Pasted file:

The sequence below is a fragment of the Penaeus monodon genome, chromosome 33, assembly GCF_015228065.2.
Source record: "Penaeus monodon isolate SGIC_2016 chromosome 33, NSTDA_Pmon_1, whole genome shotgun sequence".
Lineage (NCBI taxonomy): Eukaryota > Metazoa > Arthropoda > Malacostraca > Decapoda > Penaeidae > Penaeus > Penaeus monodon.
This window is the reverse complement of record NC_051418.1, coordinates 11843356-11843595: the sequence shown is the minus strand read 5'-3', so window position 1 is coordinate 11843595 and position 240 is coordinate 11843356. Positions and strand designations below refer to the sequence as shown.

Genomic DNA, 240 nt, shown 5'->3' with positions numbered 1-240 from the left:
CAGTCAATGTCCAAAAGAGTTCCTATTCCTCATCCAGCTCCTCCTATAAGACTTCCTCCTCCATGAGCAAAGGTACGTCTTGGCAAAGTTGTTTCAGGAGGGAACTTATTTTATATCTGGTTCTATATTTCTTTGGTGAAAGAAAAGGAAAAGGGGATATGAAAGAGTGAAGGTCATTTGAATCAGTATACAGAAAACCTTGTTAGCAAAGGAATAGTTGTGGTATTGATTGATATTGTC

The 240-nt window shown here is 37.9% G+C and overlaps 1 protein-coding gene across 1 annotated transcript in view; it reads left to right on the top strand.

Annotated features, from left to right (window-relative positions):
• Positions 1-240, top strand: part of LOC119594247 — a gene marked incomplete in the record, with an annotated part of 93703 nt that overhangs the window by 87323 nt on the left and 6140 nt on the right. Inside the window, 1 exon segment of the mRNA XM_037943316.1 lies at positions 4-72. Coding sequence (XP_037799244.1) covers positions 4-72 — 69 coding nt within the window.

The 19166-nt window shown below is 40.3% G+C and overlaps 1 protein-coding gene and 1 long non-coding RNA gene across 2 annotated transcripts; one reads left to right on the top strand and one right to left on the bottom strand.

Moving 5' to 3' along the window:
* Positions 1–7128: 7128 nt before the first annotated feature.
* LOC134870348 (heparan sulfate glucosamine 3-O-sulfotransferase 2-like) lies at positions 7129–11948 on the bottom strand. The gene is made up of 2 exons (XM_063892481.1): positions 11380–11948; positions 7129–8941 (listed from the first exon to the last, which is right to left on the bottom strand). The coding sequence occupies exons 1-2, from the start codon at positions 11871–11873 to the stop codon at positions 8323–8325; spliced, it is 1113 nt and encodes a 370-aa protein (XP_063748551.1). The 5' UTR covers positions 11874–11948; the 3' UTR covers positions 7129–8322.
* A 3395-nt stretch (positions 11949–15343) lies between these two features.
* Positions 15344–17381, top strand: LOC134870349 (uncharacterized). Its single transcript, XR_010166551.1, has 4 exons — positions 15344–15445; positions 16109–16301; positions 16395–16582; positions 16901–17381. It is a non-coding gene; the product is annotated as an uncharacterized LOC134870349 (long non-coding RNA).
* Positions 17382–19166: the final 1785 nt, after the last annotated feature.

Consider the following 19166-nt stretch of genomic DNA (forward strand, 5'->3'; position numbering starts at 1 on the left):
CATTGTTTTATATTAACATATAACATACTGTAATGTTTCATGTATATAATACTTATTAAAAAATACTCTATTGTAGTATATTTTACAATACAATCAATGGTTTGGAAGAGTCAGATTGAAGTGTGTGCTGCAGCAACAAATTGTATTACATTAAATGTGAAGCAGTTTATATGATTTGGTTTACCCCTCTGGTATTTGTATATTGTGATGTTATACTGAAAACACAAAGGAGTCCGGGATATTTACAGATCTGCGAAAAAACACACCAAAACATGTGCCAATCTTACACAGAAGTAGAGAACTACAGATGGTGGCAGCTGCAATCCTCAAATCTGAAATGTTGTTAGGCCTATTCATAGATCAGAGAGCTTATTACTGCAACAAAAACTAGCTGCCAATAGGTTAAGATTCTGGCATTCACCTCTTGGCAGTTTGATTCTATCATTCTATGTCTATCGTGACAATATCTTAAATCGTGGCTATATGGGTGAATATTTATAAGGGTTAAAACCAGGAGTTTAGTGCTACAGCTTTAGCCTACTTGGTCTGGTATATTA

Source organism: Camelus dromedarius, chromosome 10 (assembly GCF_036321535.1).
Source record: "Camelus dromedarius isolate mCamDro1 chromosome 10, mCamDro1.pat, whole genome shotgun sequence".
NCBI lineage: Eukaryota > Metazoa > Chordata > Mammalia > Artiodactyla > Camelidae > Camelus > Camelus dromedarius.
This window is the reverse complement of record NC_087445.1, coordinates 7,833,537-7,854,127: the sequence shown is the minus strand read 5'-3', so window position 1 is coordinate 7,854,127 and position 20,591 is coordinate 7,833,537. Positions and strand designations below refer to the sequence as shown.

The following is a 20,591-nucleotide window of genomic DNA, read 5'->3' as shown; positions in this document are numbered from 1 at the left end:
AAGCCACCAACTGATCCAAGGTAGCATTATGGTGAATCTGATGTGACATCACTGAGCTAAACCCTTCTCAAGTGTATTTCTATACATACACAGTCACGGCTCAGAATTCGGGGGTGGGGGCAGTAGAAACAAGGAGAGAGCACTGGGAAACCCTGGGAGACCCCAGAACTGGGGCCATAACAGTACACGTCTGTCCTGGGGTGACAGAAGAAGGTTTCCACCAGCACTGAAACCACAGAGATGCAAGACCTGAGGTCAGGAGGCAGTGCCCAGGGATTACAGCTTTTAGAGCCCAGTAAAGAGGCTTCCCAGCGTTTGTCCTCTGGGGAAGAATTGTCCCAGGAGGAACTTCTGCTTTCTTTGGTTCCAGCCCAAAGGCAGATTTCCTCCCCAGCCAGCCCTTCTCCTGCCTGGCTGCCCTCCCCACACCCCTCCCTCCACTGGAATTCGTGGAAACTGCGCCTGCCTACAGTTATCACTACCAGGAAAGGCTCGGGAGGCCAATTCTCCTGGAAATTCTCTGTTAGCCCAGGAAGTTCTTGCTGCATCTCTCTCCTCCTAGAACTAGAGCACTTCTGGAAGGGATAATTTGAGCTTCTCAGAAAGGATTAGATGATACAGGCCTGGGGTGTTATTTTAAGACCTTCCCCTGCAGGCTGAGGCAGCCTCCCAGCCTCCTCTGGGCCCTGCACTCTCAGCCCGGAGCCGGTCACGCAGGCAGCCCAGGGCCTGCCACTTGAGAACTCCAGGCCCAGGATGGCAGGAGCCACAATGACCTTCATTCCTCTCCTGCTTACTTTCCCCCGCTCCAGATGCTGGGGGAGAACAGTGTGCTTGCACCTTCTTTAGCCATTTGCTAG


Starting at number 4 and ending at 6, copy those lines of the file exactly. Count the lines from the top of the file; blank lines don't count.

This window is the reverse complement of record NC_051418.1, coordinates 11843356-11843595: the sequence shown is the minus strand read 5'-3', so window position 1 is coordinate 11843595 and position 240 is coordinate 11843356. Positions and strand designations below refer to the sequence as shown.

Genomic DNA, 240 nt, shown 5'->3' with positions numbered 1-240 from the left:
CAGTCAATGTCCAAAAGAGTTCCTATTCCTCATCCAGCTCCTCCTATAAGACTTCCTCCTCCATGAGCAAAGGTACGTCTTGGCAAAGTTGTTTCAGGAGGGAACTTATTTTATATCTGGTTCTATATTTCTTTGGTGAAAGAAAAGGAAAAGGGGATATGAAAGAGTGAAGGTCATTTGAATCAGTATACAGAAAACCTTGTTAGCAAAGGAATAGTTGTGGTATTGATTGATATTGTC